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Brain-Dead Prison Inmate Is Granted an Early Release

Times Staff Writer

In a move they called exceedingly rare, state prison officials Monday granted an early release to an inmate who was shot last month by a correctional officer and has been declared brain-dead.

Daniel Provencio, 28, has been connected to a ventilator and feeding tubes in a Bakersfield hospital since Jan. 16, when he was struck in the head by a foam projectile.

Under an agreement between the Department of Corrections and the inmate’s family, Provencio was discharged from custody although he had about five months left to serve. Relatives had hoped to transfer him closer to their Ventura County homes, but they acknowledged Monday that he was too fragile to move and that other hospitals had declined to accept him.

“Because of his condition, nobody will take him,” Provencio’s brother, Johnny, said. “Nobody is willing to do anything for him.”

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A spokesman for the prison system said Provencio’s medical care, which had been paid by the Department of Corrections, probably would be covered by Medi-Cal. By late Monday afternoon, a guard was no longer standing near Provencio’s hospital bed. The inmate had been guarded around the clock as part of a Department of Corrections policy.

“We finally found a solution that the hospital, family members and the department can all live with,” Corrections Department spokesman Todd Slosek said.

The shooting at Wasco State Prison, a 6,100-inmate lockup near Bakersfield, remains under investigation by the department and state Inspector General Matt Cate.

The case has sparked interest among prison reformers, legislators and others because it raises questions about how corrections officials handle brain-dead inmates whose families are not ready to say goodbye.

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In addition, critics have expressed concerns about the department’s policy of requiring that prisoners in community hospitals be guarded 24 hours a day by at least one correctional officer. For Provencio, that requirement cost $1,056 per day. The department could not immediately provide the cost of his medical care.

Earlier this month, Gov. Arnold Schwarzenegger called guarding brain-dead and comatose inmates “ludicrous” at a meeting with the editorial board of the San Jose Mercury News.

Schwarzenegger said the state needs to “tighten the screw so we don’t have this misuse of money. And instead of having these two guys standing there 24 hours a day guarding this guy that is in a coma, why not have these two guys working somewhere else where they really are needed.”

Corrections officials said the policy, which was designed to protect hospital staff, other patients and the inmates, was under review. They said that in many cases, the state’s contract with community hospitals requires such protection.

Sen. Gloria Romero (D-Los Angeles), chairwoman of a legislative oversight committee on prisons, said she had asked for statistics on how many other comatose or brain-dead inmates are under 24-hour guard, which she called “a totally crazy policy.”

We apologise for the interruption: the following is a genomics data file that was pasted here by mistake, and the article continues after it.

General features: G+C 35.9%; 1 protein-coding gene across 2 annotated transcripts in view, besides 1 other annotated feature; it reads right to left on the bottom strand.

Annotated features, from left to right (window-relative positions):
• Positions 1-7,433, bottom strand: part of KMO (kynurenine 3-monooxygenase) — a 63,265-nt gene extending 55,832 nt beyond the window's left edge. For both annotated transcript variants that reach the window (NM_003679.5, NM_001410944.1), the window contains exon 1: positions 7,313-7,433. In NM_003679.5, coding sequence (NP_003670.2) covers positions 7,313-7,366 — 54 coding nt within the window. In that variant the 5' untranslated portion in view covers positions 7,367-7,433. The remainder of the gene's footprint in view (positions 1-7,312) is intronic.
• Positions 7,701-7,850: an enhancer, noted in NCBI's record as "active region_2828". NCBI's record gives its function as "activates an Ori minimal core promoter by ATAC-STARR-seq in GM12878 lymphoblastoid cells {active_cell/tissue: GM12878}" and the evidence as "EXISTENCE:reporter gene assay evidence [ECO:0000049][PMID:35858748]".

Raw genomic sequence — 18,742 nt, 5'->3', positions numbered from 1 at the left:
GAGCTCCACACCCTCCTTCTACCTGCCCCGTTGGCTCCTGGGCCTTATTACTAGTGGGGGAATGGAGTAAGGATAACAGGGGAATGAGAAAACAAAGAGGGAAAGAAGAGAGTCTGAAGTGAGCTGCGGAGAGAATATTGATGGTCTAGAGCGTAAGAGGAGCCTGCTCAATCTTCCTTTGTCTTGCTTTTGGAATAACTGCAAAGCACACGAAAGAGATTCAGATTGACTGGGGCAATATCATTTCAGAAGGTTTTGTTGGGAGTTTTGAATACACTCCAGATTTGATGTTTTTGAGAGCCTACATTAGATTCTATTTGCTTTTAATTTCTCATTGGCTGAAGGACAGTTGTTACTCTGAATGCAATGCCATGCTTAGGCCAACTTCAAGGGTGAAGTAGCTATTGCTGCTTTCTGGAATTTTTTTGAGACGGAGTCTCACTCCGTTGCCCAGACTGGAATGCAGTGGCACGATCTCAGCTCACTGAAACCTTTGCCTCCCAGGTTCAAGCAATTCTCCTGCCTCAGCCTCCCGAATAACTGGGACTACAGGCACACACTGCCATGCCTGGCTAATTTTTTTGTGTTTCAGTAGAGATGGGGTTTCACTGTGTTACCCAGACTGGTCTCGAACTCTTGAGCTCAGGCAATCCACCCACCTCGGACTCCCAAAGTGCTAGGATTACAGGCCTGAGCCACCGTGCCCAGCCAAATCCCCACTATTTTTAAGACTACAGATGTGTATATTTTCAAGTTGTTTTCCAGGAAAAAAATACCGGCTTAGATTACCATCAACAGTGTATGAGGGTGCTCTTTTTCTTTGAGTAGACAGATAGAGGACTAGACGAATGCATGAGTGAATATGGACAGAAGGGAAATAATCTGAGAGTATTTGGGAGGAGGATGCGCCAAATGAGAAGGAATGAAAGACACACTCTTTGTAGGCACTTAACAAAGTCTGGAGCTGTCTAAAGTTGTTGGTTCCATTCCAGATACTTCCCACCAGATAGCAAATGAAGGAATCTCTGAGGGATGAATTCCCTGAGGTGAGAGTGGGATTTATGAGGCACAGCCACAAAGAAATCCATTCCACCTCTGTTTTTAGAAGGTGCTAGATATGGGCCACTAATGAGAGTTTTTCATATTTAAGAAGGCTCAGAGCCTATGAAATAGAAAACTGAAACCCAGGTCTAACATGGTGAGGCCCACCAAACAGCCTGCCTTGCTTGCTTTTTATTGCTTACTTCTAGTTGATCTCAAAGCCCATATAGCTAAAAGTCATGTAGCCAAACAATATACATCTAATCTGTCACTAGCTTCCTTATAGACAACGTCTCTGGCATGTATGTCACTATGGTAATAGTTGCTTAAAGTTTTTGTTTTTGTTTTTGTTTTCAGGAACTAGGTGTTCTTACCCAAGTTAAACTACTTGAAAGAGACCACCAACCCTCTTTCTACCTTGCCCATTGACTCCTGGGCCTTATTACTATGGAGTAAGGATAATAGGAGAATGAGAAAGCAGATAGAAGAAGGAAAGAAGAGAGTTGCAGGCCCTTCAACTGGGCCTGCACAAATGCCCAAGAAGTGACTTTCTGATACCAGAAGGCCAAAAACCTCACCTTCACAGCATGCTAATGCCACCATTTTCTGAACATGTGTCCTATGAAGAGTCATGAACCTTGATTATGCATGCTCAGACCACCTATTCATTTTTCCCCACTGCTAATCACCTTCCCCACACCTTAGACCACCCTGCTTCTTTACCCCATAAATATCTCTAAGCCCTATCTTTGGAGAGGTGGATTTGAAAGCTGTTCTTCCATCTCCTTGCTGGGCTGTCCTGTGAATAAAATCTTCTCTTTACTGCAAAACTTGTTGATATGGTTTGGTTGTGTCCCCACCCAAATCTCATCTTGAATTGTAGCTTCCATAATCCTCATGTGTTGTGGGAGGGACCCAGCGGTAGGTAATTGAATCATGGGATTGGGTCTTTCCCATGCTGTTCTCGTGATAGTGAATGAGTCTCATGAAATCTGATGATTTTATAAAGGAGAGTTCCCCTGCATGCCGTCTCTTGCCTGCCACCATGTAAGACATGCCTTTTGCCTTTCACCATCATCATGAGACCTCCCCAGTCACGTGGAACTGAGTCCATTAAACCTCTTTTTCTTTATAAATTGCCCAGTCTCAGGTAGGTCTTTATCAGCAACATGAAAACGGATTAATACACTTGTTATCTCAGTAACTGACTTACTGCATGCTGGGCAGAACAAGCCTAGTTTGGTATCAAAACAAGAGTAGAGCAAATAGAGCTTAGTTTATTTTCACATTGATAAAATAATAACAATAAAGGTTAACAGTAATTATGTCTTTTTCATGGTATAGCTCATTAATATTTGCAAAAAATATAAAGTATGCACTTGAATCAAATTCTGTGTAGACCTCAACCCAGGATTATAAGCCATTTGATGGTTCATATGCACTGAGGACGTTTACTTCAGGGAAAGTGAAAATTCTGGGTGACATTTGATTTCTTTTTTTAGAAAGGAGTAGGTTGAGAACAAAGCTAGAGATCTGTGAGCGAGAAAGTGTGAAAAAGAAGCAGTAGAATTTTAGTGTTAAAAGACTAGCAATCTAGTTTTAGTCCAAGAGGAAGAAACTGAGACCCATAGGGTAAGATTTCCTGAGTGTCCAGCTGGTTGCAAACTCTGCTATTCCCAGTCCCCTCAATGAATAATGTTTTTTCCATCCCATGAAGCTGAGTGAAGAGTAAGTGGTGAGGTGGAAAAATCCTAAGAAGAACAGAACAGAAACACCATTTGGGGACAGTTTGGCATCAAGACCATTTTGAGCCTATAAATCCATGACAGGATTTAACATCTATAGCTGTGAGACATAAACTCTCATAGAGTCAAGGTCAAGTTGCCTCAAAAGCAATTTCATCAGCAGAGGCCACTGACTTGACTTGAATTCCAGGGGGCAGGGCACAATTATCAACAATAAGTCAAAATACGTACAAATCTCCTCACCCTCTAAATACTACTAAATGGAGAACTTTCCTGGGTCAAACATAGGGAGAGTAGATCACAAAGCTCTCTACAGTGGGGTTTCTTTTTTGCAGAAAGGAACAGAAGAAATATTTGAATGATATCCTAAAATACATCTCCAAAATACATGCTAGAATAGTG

As for Provencio’s release, Romero said, it was “clearly the right thing to do. But I’m troubled that once again it took an outraged reaction from the public and legislators to make the department act.”

Provencio was shot after a fight broke out in a lounge area as about 40 inmates were being given dinner. Three prisoners were involved, and one tried to restrain guards who intervened. Officials have declined to say what Provencio’s role was.

After officers ordered the inmates down on the floor, a guard in an elevated control room fired a large, foam pellet from a 40-millimeter launcher. The foam balls, which are used for riot control, are considered non-lethal and are meant to be fired at a person’s extremities, prison officials said.

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Provencio was taken to Mercy Hospital, where family members said doctors induced a coma to operate and relieve swelling on his brain. Since then, neurologists have declared him brain-dead, his family said.

Divorced with a young son who lives in Oxnard, Provencio was serving his second term in state prison -- this time for a parole violation of drunk driving. Previously, he had served three years and eight months for narcotics violations.

His mother, Nancy Mendoza, said he had recently kicked a heroin habit and was working a steady job laying utility pipe. He was arrested while driving home from a Father’s Day party at his aunt’s house last year.

Johnny Provencio said that doctors repeatedly had asked family members to disconnect his brother from life support.

“They tell us that he is already dead, his spirit has left the body, and there is nothing they can do for him,” Johnny Provencio said. “We told them pulling the plug is not an option.”

Mendoza has said that she is hoping for a miracle because Johnny Provencio survived a coma as an infant. He is now 29.

“You see things all the time that give you hope,” Johnny Provencio said. “Anything can happen.”


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